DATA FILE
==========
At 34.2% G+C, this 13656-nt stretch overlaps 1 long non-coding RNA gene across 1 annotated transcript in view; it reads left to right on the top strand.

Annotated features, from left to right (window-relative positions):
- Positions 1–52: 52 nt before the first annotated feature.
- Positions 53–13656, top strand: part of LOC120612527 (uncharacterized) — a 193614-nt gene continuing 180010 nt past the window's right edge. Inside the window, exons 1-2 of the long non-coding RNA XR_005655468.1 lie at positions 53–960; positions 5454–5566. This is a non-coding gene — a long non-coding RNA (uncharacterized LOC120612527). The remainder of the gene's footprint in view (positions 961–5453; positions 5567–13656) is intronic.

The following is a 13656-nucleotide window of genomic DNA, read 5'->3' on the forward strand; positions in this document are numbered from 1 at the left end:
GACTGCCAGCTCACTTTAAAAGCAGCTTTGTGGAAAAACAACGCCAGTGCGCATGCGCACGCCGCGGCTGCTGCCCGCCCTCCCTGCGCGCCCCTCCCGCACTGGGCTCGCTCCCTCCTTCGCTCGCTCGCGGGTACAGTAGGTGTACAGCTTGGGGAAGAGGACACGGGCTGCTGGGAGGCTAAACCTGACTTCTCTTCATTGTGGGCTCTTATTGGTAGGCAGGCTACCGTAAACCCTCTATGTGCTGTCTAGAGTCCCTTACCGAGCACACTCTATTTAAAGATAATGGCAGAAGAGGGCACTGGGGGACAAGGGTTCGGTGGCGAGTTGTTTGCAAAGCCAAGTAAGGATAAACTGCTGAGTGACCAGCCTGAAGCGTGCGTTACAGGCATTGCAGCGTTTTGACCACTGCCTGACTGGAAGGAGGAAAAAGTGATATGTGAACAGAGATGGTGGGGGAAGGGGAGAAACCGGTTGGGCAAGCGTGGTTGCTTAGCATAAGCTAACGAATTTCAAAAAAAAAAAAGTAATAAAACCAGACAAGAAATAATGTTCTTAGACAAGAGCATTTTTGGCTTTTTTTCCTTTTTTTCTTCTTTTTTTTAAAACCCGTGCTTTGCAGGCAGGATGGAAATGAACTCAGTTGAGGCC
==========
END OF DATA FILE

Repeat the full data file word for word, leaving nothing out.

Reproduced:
At 34.2% G+C, this 13656-nt stretch overlaps 1 long non-coding RNA gene across 1 annotated transcript in view; it reads left to right on the top strand.

Annotated features, from left to right (window-relative positions):
- Positions 1–52: 52 nt before the first annotated feature.
- Positions 53–13656, top strand: part of LOC120612527 (uncharacterized) — a 193614-nt gene continuing 180010 nt past the window's right edge. Inside the window, exons 1-2 of the long non-coding RNA XR_005655468.1 lie at positions 53–960; positions 5454–5566. This is a non-coding gene — a long non-coding RNA (uncharacterized LOC120612527). The remainder of the gene's footprint in view (positions 961–5453; positions 5567–13656) is intronic.

The following is a 13656-nucleotide window of genomic DNA, read 5'->3' on the forward strand; positions in this document are numbered from 1 at the left end:
GACTGCCAGCTCACTTTAAAAGCAGCTTTGTGGAAAAACAACGCCAGTGCGCATGCGCACGCCGCGGCTGCTGCCCGCCCTCCCTGCGCGCCCCTCCCGCACTGGGCTCGCTCCCTCCTTCGCTCGCTCGCGGGTACAGTAGGTGTACAGCTTGGGGAAGAGGACACGGGCTGCTGGGAGGCTAAACCTGACTTCTCTTCATTGTGGGCTCTTATTGGTAGGCAGGCTACCGTAAACCCTCTATGTGCTGTCTAGAGTCCCTTACCGAGCACACTCTATTTAAAGATAATGGCAGAAGAGGGCACTGGGGGACAAGGGTTCGGTGGCGAGTTGTTTGCAAAGCCAAGTAAGGATAAACTGCTGAGTGACCAGCCTGAAGCGTGCGTTACAGGCATTGCAGCGTTTTGACCACTGCCTGACTGGAAGGAGGAAAAAGTGATATGTGAACAGAGATGGTGGGGGAAGGGGAGAAACCGGTTGGGCAAGCGTGGTTGCTTAGCATAAGCTAACGAATTTCAAAAAAAAAAAAGTAATAAAACCAGACAAGAAATAATGTTCTTAGACAAGAGCATTTTTGGCTTTTTTTCCTTTTTTTCTTCTTTTTTTTAAAACCCGTGCTTTGCAGGCAGGATGGAAATGAACTCAGTTGAGGCC